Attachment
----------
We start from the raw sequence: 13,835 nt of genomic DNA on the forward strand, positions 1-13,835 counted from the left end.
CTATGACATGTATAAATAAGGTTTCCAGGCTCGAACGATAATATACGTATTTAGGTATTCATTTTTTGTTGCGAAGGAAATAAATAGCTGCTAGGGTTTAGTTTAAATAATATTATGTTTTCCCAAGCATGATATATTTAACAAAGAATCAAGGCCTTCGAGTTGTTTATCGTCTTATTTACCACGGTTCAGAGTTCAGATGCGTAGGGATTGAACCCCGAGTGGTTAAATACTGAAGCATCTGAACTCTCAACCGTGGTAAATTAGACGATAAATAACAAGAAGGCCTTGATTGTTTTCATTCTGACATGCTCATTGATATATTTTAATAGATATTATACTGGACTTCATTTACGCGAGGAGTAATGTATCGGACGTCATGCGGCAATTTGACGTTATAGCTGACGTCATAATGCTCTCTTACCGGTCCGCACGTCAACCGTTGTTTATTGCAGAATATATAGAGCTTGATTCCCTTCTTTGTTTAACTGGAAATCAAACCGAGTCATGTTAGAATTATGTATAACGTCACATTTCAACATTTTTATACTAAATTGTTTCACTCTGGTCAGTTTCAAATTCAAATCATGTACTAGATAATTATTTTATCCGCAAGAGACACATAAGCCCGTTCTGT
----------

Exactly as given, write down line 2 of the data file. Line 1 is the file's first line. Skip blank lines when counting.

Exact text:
CTATGACATGTATAAATAAGGTTTCCAGGCTCGAACGATAATATACGTATTTAGGTATTCATTTTTTGTTGCGAAGGAAATAAATAGCTGCTAGGGTTTAGTTTAAATAATATTATGTTTTCCCAAGCATGATATATTTAACAAAGAATCAAGGCCTTCGAGTTGTTTATCGTCTTATTTACCACGGTTCAGAGTTCAGATGCGTAGGGATTGAACCCCGAGTGGTTAAATACTGAAGCATCTGAACTCTCAACCGTGGTAAATTAGACGATAAATAACAAGAAGGCCTTGATTGTTTTCATTCTGACATGCTCATTGATATATTTTAATAGATATTATACTGGACTTCATTTACGCGAGGAGTAATGTATCGGACGTCATGCGGCAATTTGACGTTATAGCTGACGTCATAATGCTCTCTTACCGGTCCGCACGTCAACCGTTGTTTATTGCAGAATATATAGAGCTTGATTCCCTTCTTTGTTTAACTGGAAATCAAACCGAGTCATGTTAGAATTATGTATAACGTCACATTTCAACATTTTTATACTAAATTGTTTCACTCTGGTCAGTTTCAAATTCAAATCATGTACTAGATAATTATTTTATCCGCAAGAGACACATAAGCCCGTTCTGT